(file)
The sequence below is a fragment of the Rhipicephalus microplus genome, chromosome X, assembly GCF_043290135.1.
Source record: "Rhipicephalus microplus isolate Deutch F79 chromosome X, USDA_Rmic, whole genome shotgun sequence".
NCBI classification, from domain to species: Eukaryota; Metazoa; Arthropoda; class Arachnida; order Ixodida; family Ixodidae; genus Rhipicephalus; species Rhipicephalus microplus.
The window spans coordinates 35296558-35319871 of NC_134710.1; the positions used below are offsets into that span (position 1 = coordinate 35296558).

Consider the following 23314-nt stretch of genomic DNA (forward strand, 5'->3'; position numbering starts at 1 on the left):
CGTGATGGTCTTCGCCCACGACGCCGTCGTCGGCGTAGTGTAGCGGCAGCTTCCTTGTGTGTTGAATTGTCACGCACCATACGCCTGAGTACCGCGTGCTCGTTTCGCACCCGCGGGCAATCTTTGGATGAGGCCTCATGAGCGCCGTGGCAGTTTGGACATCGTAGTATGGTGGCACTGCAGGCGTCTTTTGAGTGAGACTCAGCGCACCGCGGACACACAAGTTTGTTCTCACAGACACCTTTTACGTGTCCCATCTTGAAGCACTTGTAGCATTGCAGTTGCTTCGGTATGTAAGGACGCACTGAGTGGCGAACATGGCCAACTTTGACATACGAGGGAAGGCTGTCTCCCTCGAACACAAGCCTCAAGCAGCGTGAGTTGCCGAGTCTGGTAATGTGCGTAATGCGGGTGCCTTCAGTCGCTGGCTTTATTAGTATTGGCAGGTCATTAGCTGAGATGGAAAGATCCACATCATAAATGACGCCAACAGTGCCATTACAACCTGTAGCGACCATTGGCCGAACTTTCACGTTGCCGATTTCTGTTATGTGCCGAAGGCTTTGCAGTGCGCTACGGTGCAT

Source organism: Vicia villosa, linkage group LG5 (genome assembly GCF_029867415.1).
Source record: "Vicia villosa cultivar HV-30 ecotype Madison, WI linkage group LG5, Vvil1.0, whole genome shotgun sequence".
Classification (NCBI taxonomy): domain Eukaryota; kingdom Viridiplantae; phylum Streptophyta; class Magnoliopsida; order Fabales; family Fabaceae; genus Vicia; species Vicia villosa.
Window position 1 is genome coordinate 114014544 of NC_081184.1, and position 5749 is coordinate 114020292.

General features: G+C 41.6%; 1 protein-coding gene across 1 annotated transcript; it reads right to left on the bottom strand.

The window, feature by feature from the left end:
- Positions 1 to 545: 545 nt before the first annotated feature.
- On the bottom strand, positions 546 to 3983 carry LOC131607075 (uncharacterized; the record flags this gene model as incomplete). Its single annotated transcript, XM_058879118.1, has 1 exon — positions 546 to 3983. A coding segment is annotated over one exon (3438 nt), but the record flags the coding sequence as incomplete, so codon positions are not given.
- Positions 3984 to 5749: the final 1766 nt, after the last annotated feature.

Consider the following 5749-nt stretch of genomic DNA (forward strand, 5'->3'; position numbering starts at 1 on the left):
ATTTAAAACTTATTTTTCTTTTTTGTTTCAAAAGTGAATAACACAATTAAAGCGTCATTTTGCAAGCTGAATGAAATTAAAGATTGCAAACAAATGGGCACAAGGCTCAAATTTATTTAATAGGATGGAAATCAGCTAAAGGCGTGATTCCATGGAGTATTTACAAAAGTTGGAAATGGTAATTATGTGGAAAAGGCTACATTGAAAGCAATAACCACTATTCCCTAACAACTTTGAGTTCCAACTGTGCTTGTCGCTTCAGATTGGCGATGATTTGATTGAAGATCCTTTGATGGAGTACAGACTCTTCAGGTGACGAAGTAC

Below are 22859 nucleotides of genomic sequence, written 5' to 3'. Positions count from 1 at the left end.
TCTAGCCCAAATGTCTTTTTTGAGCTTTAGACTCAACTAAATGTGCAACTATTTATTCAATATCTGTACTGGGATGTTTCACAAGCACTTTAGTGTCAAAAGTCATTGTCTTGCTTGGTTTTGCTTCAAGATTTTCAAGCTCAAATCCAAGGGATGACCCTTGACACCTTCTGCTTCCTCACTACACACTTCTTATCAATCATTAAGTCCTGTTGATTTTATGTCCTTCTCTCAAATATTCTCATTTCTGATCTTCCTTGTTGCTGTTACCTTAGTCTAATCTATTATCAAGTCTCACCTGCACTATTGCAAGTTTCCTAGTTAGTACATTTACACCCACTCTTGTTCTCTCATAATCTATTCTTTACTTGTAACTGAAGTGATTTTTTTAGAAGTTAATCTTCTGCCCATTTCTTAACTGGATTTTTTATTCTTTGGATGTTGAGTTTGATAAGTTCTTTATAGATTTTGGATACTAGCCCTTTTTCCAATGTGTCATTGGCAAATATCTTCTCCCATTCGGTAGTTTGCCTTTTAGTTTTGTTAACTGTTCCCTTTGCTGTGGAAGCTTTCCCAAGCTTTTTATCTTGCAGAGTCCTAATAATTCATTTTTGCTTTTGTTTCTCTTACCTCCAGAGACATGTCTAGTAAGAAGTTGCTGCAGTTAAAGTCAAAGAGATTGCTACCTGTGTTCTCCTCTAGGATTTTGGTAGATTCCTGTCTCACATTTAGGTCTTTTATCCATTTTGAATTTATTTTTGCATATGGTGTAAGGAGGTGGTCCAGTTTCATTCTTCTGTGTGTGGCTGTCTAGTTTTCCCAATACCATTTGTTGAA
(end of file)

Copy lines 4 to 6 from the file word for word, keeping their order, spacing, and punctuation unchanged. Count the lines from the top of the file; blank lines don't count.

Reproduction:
The window spans coordinates 35296558-35319871 of NC_134710.1; the positions used below are offsets into that span (position 1 = coordinate 35296558).

Consider the following 23314-nt stretch of genomic DNA (forward strand, 5'->3'; position numbering starts at 1 on the left):
CGTGATGGTCTTCGCCCACGACGCCGTCGTCGGCGTAGTGTAGCGGCAGCTTCCTTGTGTGTTGAATTGTCACGCACCATACGCCTGAGTACCGCGTGCTCGTTTCGCACCCGCGGGCAATCTTTGGATGAGGCCTCATGAGCGCCGTGGCAGTTTGGACATCGTAGTATGGTGGCACTGCAGGCGTCTTTTGAGTGAGACTCAGCGCACCGCGGACACACAAGTTTGTTCTCACAGACACCTTTTACGTGTCCCATCTTGAAGCACTTGTAGCATTGCAGTTGCTTCGGTATGTAAGGACGCACTGAGTGGCGAACATGGCCAACTTTGACATACGAGGGAAGGCTGTCTCCCTCGAACACAAGCCTCAAGCAGCGTGAGTTGCCGAGTCTGGTAATGTGCGTAATGCGGGTGCCTTCAGTCGCTGGCTTTATTAGTATTGGCAGGTCATTAGCTGAGATGGAAAGATCCACATCATAAATGACGCCAACAGTGCCATTACAACCTGTAGCGACCATTGGCCGAACTTTCACGTTGCCGATTTCTGTTATGTGCCGAAGGCTTTGCAGTGCGCTACGGTGCAT